Cape Town - Many more people should stay at home and work in stead of commuting, because technology currently in common use allowed it, the Cape Town Chamber of Commerce and Industry said on Wednesday.
More use should be made of the fibre-optic broadband network by allowing people to work online from home.
On Wednesday, the chamber fully supported mayor Patricia de Lille, who announced a special budget – R750 million over five years – and a multi-pronged plan to address the city’s serious traffic congestion |problems.
Drastic steps needed to be taken to reduce traffic congestion, the chamber said.
De Lille yesterday referred to measurements done by the TomTom satellite navigation service provider which shows that the city was the most congested in the country and the 55th most congested in the world.
“The mayor is quite right,” said the chamber’s president, Janine Myburgh, in response to the mayor’s announcement.
“With the morning peak flow now stretching from 6am to 10am, introducing more flexible work hours will not be enough,” Myburgh said.
“We need to get cars off the road and the cheapest way to do this is to do more work at home and online.
“In this way we can take advantage of the fibre-optic broadband network the city is developing.
“If all the executives and others who commute by private car could work from home for just one day a week we would take 20 percent of traffic off the roads.
“That is the kind of flexi-time we need to see. The important thing will be to spread those work-from-home days evenly throughout the week.”
'THE WORLD HAS CHANGED'
Myburgh said more online work would save countless hours currently wasted in heavy traffic.
“It has become possible to do more by remote control. We can move files around, do research, write letters and reports, exchange e-mails and even take part in conferences without leaving our homes.
“Many people I know say they are more productive working at home than they can be at the office with all its distractions. I have no doubt that when we use the technology already available there will be no need to come to town as frequently as we do now.”
Myburgh said it would also be important to encourage firms to decentralise with more branch offices in the suburbs with computer links to head offices.
“In this way we can shorten commuter trips and bring many of them into safe cycling and walking range,” she said.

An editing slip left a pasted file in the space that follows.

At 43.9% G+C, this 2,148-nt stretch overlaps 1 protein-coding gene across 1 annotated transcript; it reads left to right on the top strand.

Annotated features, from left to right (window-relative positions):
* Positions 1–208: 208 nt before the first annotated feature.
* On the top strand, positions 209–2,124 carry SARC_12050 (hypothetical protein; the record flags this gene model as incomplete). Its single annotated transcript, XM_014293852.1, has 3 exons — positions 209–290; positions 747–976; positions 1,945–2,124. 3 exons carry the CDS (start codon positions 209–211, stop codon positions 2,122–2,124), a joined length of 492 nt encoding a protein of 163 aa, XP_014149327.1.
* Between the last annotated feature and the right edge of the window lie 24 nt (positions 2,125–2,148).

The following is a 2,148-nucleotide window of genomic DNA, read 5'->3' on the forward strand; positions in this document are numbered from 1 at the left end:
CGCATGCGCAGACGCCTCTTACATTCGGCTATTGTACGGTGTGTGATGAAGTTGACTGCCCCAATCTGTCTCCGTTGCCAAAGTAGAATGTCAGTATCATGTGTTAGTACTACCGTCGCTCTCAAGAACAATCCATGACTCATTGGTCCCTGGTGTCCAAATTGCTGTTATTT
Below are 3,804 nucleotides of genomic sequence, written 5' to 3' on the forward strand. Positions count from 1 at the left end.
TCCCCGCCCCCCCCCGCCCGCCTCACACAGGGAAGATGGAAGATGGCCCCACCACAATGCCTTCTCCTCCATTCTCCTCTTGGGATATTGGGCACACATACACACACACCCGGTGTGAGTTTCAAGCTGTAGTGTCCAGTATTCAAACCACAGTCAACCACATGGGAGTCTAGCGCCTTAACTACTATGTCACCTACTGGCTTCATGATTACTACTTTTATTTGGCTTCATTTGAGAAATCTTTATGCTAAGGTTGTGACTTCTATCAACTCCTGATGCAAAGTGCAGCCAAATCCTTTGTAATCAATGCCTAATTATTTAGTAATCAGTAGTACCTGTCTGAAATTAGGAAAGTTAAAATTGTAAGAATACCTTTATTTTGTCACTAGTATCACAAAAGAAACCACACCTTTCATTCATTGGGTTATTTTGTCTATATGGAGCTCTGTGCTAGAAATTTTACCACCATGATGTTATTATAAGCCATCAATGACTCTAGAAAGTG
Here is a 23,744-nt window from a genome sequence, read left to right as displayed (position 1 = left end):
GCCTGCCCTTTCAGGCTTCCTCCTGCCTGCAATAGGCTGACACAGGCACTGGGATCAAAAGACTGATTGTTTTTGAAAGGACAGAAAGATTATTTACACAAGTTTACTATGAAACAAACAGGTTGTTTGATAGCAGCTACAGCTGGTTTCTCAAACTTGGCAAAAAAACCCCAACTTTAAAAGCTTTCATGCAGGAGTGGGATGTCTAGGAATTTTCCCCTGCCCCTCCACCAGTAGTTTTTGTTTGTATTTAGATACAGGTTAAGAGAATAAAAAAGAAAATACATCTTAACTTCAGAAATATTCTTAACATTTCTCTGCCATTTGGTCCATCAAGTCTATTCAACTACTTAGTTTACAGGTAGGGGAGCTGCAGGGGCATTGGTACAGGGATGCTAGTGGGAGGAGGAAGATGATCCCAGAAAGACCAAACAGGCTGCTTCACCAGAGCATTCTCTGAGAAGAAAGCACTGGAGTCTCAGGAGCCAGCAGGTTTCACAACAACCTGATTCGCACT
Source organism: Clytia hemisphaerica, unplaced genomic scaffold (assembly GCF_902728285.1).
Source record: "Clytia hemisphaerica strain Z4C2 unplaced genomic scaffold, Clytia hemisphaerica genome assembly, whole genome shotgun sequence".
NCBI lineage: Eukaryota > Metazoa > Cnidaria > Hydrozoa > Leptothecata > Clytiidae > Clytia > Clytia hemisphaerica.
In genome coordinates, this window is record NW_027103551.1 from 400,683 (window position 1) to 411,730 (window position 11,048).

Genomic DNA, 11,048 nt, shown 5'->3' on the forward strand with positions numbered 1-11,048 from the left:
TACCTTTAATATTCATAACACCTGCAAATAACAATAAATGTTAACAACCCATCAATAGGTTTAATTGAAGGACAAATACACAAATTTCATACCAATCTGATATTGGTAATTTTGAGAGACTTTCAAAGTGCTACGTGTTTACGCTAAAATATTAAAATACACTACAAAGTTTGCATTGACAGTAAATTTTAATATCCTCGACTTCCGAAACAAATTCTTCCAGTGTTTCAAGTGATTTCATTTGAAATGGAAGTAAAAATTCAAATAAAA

There was no need to legislate trucks off the roads in peak hours as operators already understood the enormous costs of unproductive trucks idling in traffic, but there was a need to encourage night deliveries wherever possible.
“Delivering, say, goods to a supermarket at night should be encouraged as it would prove to be more efficient in the long run,” Myburgh said.
“In most cases traffic moves at the speed of the slowest vehicle and on a road like Ou Kaapseweg heavy trucks create a serious problem.”
Myburgh said car-sharing or car-pooling was an obvious measure but there were security, insurance and other complications.
“We need to start talking about the problems because I believe there will be solutions and I believe business will be co-operative.”
Another problem was the way accident scenes were managed.
One way to improve this was to get more traffic officers onto light motorcycles which could get to accident scenes quickly and manage the traffic flow.
There was often room for two slow-moving traffic streams if red cones were used to guide drivers.
This would be relatively cheap and they could be effective.
“The elephant in the room is the commuter rail service.
“We have the rail routes most cities would envy but the service is performing well below potential and it seems to be getting worse. An efficient rail service is one of the best ways to get cars off the road.
“It is even better than bus transport, but the sad fact is that our rail system has been getting worse while the demand for it has been growing every year.
“We need new thinking and management skills and the time is coming for some radical decisions,” Myburgh said.
The TomTom traffic index was compiled from actual Global Positioning System data.
It showed that Cape Town’s evening peak was already 72 percent congested.
Last year, the Index revealed that the evening rush hour was the most congested time of day on virtually every road network around the world.
If a motorist had to drive during rush hour, he or she could expect to spend double the time in the car, on average, stuck in traffic.